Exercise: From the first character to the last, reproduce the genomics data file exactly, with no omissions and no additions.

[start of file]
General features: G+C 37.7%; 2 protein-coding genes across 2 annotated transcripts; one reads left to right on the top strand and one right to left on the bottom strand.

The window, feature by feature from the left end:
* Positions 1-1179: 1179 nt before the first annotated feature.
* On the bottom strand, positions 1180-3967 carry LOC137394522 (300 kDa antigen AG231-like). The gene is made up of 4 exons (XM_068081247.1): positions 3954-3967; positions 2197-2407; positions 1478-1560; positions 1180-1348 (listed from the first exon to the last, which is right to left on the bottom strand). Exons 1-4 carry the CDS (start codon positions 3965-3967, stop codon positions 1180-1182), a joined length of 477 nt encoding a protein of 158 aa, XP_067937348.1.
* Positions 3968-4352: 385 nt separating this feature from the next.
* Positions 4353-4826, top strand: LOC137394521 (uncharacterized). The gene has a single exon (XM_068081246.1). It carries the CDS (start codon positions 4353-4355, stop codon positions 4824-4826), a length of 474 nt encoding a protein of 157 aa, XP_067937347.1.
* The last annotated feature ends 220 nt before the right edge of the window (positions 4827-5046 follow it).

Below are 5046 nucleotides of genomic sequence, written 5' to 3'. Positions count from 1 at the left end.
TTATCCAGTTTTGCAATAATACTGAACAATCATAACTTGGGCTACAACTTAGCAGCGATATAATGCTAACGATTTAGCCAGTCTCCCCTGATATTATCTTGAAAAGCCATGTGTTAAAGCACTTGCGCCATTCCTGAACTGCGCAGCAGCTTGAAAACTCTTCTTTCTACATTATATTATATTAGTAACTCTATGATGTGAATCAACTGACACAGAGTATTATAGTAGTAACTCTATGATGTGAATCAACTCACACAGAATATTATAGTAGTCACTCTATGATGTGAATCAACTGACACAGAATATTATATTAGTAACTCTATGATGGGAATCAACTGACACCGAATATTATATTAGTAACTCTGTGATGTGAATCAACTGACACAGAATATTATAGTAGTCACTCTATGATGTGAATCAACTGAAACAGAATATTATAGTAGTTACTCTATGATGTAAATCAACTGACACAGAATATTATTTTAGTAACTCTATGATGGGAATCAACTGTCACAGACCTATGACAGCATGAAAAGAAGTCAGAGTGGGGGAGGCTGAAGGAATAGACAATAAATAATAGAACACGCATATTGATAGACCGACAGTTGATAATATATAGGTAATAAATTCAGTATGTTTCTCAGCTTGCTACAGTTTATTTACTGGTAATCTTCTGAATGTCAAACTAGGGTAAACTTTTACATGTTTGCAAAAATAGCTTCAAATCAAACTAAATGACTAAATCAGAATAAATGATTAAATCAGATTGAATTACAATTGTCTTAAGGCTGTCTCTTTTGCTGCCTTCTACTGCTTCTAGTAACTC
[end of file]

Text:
General features: G+C 37.7%; 2 protein-coding genes across 2 annotated transcripts; one reads left to right on the top strand and one right to left on the bottom strand.

The window, feature by feature from the left end:
* Positions 1-1179: 1179 nt before the first annotated feature.
* On the bottom strand, positions 1180-3967 carry LOC137394522 (300 kDa antigen AG231-like). The gene is made up of 4 exons (XM_068081247.1): positions 3954-3967; positions 2197-2407; positions 1478-1560; positions 1180-1348 (listed from the first exon to the last, which is right to left on the bottom strand). Exons 1-4 carry the CDS (start codon positions 3965-3967, stop codon positions 1180-1182), a joined length of 477 nt encoding a protein of 158 aa, XP_067937348.1.
* Positions 3968-4352: 385 nt separating this feature from the next.
* Positions 4353-4826, top strand: LOC137394521 (uncharacterized). The gene has a single exon (XM_068081246.1). It carries the CDS (start codon positions 4353-4355, stop codon positions 4824-4826), a length of 474 nt encoding a protein of 157 aa, XP_067937347.1.
* The last annotated feature ends 220 nt before the right edge of the window (positions 4827-5046 follow it).

Below are 5046 nucleotides of genomic sequence, written 5' to 3'. Positions count from 1 at the left end.
TTATCCAGTTTTGCAATAATACTGAACAATCATAACTTGGGCTACAACTTAGCAGCGATATAATGCTAACGATTTAGCCAGTCTCCCCTGATATTATCTTGAAAAGCCATGTGTTAAAGCACTTGCGCCATTCCTGAACTGCGCAGCAGCTTGAAAACTCTTCTTTCTACATTATATTATATTAGTAACTCTATGATGTGAATCAACTGACACAGAGTATTATAGTAGTAACTCTATGATGTGAATCAACTCACACAGAATATTATAGTAGTCACTCTATGATGTGAATCAACTGACACAGAATATTATATTAGTAACTCTATGATGGGAATCAACTGACACCGAATATTATATTAGTAACTCTGTGATGTGAATCAACTGACACAGAATATTATAGTAGTCACTCTATGATGTGAATCAACTGAAACAGAATATTATAGTAGTTACTCTATGATGTAAATCAACTGACACAGAATATTATTTTAGTAACTCTATGATGGGAATCAACTGTCACAGACCTATGACAGCATGAAAAGAAGTCAGAGTGGGGGAGGCTGAAGGAATAGACAATAAATAATAGAACACGCATATTGATAGACCGACAGTTGATAATATATAGGTAATAAATTCAGTATGTTTCTCAGCTTGCTACAGTTTATTTACTGGTAATCTTCTGAATGTCAAACTAGGGTAAACTTTTACATGTTTGCAAAAATAGCTTCAAATCAAACTAAATGACTAAATCAGAATAAATGATTAAATCAGATTGAATTACAATTGTCTTAAGGCTGTCTCTTTTGCTGCCTTCTACTGCTTCTAGTAACTC